Copyright 2008. All rights reserved.
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November 20, 2008

Route 72 project in the slow lane

When Gov. Jodi Rell came to town a little more than a year ago for the groundbreaking ceremony to mark the beginning of the $60million Route 72 extension project, officials said the work would be done in June 2009.
Now it looks as though the massive construction project won't be done until at least year's end and possibly not until 2010.
"It's almost anybody's guess" when the work will be finished, said city Public Works Director Walter Veselka.
Mayor Art Ward said that initially the new four-lane road was to be done by July 2009, then it was pushed back to September and now he's hearing December.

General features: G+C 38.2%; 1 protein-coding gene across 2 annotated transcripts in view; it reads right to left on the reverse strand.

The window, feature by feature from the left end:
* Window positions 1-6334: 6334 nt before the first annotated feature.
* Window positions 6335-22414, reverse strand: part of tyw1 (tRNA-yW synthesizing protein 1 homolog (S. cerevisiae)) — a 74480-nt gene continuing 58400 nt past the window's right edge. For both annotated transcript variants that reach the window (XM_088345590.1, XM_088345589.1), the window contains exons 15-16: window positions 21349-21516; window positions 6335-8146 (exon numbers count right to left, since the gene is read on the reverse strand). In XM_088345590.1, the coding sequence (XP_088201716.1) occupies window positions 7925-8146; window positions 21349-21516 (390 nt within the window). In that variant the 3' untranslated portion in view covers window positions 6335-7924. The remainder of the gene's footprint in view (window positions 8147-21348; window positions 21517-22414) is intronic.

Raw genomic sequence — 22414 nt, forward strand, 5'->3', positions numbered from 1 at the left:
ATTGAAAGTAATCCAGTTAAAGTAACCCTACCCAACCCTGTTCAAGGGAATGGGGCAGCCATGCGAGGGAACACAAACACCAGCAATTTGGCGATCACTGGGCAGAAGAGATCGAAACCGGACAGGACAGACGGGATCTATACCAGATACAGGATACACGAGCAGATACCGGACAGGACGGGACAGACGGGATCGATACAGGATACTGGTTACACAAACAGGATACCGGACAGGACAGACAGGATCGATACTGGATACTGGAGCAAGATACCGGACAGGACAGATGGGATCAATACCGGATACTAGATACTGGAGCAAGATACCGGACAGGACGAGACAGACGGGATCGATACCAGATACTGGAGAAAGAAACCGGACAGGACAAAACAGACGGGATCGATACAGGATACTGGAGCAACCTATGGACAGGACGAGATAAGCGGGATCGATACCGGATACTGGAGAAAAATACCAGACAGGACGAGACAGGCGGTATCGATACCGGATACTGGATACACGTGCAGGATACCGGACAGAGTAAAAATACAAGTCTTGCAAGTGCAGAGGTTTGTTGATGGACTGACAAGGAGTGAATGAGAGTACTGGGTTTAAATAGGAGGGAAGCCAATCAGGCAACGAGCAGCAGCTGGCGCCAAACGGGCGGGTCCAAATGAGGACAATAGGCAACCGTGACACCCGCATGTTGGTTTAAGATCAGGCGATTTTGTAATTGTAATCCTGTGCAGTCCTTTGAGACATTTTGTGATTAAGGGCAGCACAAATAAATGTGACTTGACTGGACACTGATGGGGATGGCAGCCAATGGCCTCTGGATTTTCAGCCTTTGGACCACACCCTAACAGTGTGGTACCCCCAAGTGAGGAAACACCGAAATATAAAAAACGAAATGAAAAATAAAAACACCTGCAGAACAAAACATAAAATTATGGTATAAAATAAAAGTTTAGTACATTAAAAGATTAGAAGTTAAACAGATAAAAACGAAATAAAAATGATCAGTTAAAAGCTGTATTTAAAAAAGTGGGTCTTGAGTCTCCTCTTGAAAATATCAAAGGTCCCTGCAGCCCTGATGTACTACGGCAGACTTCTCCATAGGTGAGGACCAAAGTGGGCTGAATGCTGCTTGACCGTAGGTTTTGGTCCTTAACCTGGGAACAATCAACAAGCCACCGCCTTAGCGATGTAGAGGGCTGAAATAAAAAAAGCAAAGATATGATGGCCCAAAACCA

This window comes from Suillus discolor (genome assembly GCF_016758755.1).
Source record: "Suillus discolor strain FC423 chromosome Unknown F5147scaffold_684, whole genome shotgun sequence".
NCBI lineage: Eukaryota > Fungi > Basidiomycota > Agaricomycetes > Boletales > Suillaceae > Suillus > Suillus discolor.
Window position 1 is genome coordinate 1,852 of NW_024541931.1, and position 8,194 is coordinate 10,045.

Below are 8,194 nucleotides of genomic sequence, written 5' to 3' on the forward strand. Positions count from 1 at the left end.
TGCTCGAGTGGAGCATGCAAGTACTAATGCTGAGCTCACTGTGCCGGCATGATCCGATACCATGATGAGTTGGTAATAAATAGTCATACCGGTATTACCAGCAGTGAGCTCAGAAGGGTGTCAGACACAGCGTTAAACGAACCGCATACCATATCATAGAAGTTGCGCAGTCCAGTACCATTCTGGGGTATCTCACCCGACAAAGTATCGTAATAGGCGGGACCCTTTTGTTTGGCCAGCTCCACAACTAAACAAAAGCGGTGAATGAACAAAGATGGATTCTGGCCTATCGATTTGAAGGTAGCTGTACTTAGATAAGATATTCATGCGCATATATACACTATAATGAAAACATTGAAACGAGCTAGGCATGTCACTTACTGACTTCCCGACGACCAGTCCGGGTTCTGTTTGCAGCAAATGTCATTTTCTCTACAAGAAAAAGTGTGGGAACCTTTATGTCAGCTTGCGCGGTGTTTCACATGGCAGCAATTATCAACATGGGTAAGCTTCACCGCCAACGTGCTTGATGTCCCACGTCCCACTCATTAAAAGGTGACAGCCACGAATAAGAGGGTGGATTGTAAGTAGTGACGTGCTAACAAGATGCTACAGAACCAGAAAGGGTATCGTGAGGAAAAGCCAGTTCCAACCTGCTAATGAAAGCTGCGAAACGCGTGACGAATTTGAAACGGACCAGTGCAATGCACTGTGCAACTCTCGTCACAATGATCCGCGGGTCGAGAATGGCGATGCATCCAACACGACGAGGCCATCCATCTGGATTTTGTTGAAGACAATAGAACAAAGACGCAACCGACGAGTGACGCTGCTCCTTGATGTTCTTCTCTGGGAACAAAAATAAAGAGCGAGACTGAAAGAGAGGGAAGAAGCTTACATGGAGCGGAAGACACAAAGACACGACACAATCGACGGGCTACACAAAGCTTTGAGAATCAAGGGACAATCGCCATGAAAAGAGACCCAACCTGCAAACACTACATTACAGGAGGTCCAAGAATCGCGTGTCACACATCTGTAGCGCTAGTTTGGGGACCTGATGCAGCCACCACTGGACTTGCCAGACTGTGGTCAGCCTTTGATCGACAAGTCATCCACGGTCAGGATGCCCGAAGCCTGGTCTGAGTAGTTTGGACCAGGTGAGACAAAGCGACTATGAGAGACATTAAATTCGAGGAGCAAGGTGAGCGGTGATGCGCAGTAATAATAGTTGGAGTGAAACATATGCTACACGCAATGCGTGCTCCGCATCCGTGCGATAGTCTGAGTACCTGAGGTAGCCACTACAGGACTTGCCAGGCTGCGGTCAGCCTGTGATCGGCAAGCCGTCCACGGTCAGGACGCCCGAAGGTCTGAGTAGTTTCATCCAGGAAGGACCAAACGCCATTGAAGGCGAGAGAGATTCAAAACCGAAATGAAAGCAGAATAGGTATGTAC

City Councilor Kevin McCauley said Thursday it would be 2010.
"I know," Ward responded.
The $60 million project was supposed take 19 months for completion of a 2.4-mile extension from the end of the expressway in Plainville to Riverside Avenue just south of the railroad bridge on Middle Street.
The New Britain-based Manafort Brothers got the contract in August 2007 to carry out the work.
Finishing by the late spring of 2009 would require "a pretty aggressive schedule," the former state transportation commissioner, Ralph Carpenter, said at the groundbreaking. But, he said, it would be done.
Veselka said contractors plan to work on a new bridge over the Pequabuck River over the winter, but Manafort is beginning to lock down the road work for the winter.
The new road will feature a sunken, boulevard-type street slicing through a residential section between Route 372 in Plainville and Yarde's Pond. Parts of it will be as much as 17 feet beneath the surrounding terrain.